Here’s a great guest post from Michael Murphy with tips for creating memorable characters in historical fiction. Michael is the author of the novel Goodbye Emily. His piece also appears in the Winter 2014 edition of The Copperfield Review.
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In historical fiction, creating realistic and memorable characters can present challenges not faced in other genres. Characters, like real people, are shaped by many factors, culture, heritage, religion, physical characteristics, birth order and life events. Memorable characters rebel at some of these influences. A classic example is Scarlett O’Hara in Gone with the Wind. Her rebellion from southern culture, Irish heritage and what is expected from a proper southern belle makes her one of the most memorable historical fiction characters ever.
I often turn to other writers for help and guidance. Therefore, with two historical mysteries that will be released by Random House Alibi later this year, I’ve come up with seven tips to create realistic and memorable characters.
- Character study. Get to know your characters before you begin your manuscript. Drafting a detailed character study is a valuable tool in any genre. Write one for each primary and key secondary character, addressing the character’s culture, family, physical characteristics and what has led to that character rebelling against them. Another important area to address is the change your character will go through during the story.
- Conflict. Enhance your character through physical, personal and professional obstacles to overcome. Let the era you’re writing about provide the conflict.
- Nobody’s perfect. Authors often hesitate to give their favorite characters flaws, or despicable characters redeeming traits. No one is one hundred percent good or bad. If your protagonist is ninety percent heroic, it’s the ten percent that will give him or her depth and leave lasting impressions with your readers.
- Historical figures. Historical fiction provides opportunities lacking in other genres. Consider ways for your characters to interact with readily identifiable historical figures. Their interaction with those larger than life characters will enhance your story and their characterization. In my historical mystery set in 1933 New York, my characters encounter Dashiell Hammett, Lillian Hellman, Cole Porter, Babe Ruth, Joseph Kennedy and more.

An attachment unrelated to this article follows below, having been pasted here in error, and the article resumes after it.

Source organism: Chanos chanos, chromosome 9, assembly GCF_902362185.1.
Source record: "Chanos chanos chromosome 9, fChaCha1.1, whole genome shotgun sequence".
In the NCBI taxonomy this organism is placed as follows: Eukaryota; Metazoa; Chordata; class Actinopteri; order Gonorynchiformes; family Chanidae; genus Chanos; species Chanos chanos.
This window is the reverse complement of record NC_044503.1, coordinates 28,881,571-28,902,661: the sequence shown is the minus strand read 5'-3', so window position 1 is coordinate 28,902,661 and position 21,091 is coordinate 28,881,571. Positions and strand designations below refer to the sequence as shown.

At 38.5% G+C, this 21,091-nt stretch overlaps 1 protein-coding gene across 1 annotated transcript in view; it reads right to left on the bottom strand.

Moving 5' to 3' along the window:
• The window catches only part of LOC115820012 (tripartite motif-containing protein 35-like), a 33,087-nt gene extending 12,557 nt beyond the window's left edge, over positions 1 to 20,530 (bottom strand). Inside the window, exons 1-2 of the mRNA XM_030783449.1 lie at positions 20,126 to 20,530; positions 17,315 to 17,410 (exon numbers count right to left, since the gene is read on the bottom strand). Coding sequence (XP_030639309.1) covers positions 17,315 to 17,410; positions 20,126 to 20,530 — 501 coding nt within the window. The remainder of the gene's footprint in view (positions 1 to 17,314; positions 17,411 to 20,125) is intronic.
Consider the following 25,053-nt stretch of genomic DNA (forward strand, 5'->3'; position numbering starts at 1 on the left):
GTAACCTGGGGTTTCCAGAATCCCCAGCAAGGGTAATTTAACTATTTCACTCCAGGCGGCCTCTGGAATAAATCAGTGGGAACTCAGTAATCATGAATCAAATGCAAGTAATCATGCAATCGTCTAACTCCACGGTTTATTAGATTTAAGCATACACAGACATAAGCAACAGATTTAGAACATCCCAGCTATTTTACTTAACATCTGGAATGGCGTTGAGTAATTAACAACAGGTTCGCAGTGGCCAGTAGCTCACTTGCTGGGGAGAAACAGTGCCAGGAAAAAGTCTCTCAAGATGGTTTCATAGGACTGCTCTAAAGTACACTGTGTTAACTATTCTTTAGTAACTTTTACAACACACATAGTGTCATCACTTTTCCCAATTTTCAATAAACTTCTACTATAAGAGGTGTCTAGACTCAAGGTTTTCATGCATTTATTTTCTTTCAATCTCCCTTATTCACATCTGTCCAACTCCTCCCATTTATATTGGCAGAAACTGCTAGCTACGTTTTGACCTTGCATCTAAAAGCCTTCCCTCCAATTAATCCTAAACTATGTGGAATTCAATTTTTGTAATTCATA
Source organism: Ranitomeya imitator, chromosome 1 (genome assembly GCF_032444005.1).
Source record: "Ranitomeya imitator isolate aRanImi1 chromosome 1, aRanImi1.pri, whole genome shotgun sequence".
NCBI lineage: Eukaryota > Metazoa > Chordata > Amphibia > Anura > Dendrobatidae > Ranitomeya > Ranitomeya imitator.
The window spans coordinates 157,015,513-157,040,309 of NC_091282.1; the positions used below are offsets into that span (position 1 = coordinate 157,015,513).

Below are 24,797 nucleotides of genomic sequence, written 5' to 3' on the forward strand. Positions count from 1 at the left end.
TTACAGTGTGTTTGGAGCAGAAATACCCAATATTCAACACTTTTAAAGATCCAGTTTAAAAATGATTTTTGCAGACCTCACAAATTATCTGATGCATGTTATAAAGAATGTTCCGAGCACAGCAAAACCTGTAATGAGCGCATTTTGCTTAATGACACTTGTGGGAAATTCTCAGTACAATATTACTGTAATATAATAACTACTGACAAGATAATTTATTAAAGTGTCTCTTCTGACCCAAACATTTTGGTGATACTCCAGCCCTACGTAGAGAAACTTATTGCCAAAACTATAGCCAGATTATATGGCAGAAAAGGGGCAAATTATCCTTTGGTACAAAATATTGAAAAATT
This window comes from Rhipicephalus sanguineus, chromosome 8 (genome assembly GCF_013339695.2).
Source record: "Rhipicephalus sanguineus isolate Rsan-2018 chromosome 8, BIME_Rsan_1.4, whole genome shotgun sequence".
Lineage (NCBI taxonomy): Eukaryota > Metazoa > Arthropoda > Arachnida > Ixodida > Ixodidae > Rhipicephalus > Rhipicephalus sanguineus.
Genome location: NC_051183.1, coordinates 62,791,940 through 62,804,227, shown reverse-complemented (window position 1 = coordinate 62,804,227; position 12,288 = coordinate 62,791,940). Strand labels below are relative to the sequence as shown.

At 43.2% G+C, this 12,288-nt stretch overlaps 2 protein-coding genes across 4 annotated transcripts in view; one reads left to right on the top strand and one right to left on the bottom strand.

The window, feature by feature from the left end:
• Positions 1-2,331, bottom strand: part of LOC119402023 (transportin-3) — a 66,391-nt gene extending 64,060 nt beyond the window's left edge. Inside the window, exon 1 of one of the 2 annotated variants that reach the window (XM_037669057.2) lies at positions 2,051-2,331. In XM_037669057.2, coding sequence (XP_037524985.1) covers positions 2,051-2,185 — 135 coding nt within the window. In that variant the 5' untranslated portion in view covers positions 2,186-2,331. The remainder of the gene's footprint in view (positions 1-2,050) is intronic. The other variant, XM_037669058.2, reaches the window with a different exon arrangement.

- Attention to detail. Historical fiction writers are excellent at creating vivid settings with attention to detail. Make sure your characters benefit from the same detailed research that make your scenes so clear to the reader. And avoid clichés. How do your characters feel and react to the choking smoke of a locomotive, or the salty spray of an ocean voyage? What do your characters wear and more importantly, why do they wear them?
- Behavioral traits. As you would in writing any genre, give your characters memorable, if not quirky behavior and traits. Show them displaying mannerisms that make them unique. One might chew tobacco, or comb their hair at inopportune times. Give your characters identifiable quirks and mannerisms, just like real people.
- Humor. Historical fiction devoid of humor can result in a novel appearing dull and listless. Life is full of humor, embrace it and utilize your sense of humor in your characters. If you’re not experienced at writing humor remember, like drama, humor is driven by conflict. Drama or humor often comes from a character’s reaction to a scene’s conflict. A suspected haunted house, for example can be chilling or hysterical depending on your character’s reaction.
We write and read historical fiction for the opportunity to join vivid characters in past cultures and historical events. I hope these seven tips help make your journey easier and your characters more memorable.
Michael Murphy is a full time writer in Arizona. He’s been writing novels for the past fifteen years. His most recent novel, Goodbye Emily, journeyed back to Woodstock. In August, Random House Alibi will release the historical mystery, The Yankee Club, Murphy’s ninth published novel. Coming next January is the second in the series, All That Glitters.
Murphy’s website www.mjmurphy.com
Goodbye Emily www.goodbyeemily.com
Murphy’s Mystery and History blog: http://blog.mjmurphy.com